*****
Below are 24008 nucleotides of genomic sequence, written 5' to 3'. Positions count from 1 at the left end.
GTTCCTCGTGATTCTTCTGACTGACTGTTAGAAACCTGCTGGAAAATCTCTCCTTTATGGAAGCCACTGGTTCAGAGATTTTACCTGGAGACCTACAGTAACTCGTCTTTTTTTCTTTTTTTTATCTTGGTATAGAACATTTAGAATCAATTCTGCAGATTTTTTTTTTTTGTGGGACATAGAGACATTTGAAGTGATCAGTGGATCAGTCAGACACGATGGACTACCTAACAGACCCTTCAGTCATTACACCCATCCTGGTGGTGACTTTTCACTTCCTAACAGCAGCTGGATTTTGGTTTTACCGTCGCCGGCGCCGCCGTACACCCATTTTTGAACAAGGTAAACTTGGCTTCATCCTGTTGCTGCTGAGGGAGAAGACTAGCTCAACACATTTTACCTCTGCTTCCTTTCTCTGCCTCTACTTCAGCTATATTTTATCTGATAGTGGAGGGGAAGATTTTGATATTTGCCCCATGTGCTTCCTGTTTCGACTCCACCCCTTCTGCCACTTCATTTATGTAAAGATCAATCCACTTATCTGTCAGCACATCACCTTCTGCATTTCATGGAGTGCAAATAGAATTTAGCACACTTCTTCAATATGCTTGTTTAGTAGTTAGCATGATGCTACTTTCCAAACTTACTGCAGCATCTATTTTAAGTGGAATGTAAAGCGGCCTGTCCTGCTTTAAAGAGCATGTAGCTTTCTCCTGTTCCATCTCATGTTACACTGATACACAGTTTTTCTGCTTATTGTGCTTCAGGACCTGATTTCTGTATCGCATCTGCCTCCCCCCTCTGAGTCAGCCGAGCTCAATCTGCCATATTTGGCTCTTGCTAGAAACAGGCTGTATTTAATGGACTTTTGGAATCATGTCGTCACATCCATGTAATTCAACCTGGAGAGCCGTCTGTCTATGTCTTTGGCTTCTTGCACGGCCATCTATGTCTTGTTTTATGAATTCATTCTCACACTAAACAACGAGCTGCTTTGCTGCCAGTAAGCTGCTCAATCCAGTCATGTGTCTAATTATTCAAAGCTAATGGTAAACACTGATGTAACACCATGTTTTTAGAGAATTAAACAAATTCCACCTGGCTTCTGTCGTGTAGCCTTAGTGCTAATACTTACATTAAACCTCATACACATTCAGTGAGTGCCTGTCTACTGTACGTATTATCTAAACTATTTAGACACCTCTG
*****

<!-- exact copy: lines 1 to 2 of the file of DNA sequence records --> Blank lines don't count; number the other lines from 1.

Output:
Below are 24008 nucleotides of genomic sequence, written 5' to 3'. Positions count from 1 at the left end.
GTTCCTCGTGATTCTTCTGACTGACTGTTAGAAACCTGCTGGAAAATCTCTCCTTTATGGAAGCCACTGGTTCAGAGATTTTACCTGGAGACCTACAGTAACTCGTCTTTTTTTCTTTTTTTTATCTTGGTATAGAACATTTAGAATCAATTCTGCAGATTTTTTTTTTTTGTGGGACATAGAGACATTTGAAGTGATCAGTGGATCAGTCAGACACGATGGACTACCTAACAGACCCTTCAGTCATTACACCCATCCTGGTGGTGACTTTTCACTTCCTAACAGCAGCTGGATTTTGGTTTTACCGTCGCCGGCGCCGCCGTACACCCATTTTTGAACAAGGTAAACTTGGCTTCATCCTGTTGCTGCTGAGGGAGAAGACTAGCTCAACACATTTTACCTCTGCTTCCTTTCTCTGCCTCTACTTCAGCTATATTTTATCTGATAGTGGAGGGGAAGATTTTGATATTTGCCCCATGTGCTTCCTGTTTCGACTCCACCCCTTCTGCCACTTCATTTATGTAAAGATCAATCCACTTATCTGTCAGCACATCACCTTCTGCATTTCATGGAGTGCAAATAGAATTTAGCACACTTCTTCAATATGCTTGTTTAGTAGTTAGCATGATGCTACTTTCCAAACTTACTGCAGCATCTATTTTAAGTGGAATGTAAAGCGGCCTGTCCTGCTTTAAAGAGCATGTAGCTTTCTCCTGTTCCATCTCATGTTACACTGATACACAGTTTTTCTGCTTATTGTGCTTCAGGACCTGATTTCTGTATCGCATCTGCCTCCCCCCTCTGAGTCAGCCGAGCTCAATCTGCCATATTTGGCTCTTGCTAGAAACAGGCTGTATTTAATGGACTTTTGGAATCATGTCGTCACATCCATGTAATTCAACCTGGAGAGCCGTCTGTCTATGTCTTTGGCTTCTTGCACGGCCATCTATGTCTTGTTTTATGAATTCATTCTCACACTAAACAACGAGCTGCTTTGCTGCCAGTAAGCTGCTCAATCCAGTCATGTGTCTAATTATTCAAAGCTAATGGTAAACACTGATGTAACACCATGTTTTTAGAGAATTAAACAAATTCCACCTGGCTTCTGTCGTGTAGCCTTAGTGCTAATACTTACATTAAACCTCATACACATTCAGTGAGTGCCTGTCTACTGTACGTATTATCTAAACTATTTAGACACCTCTG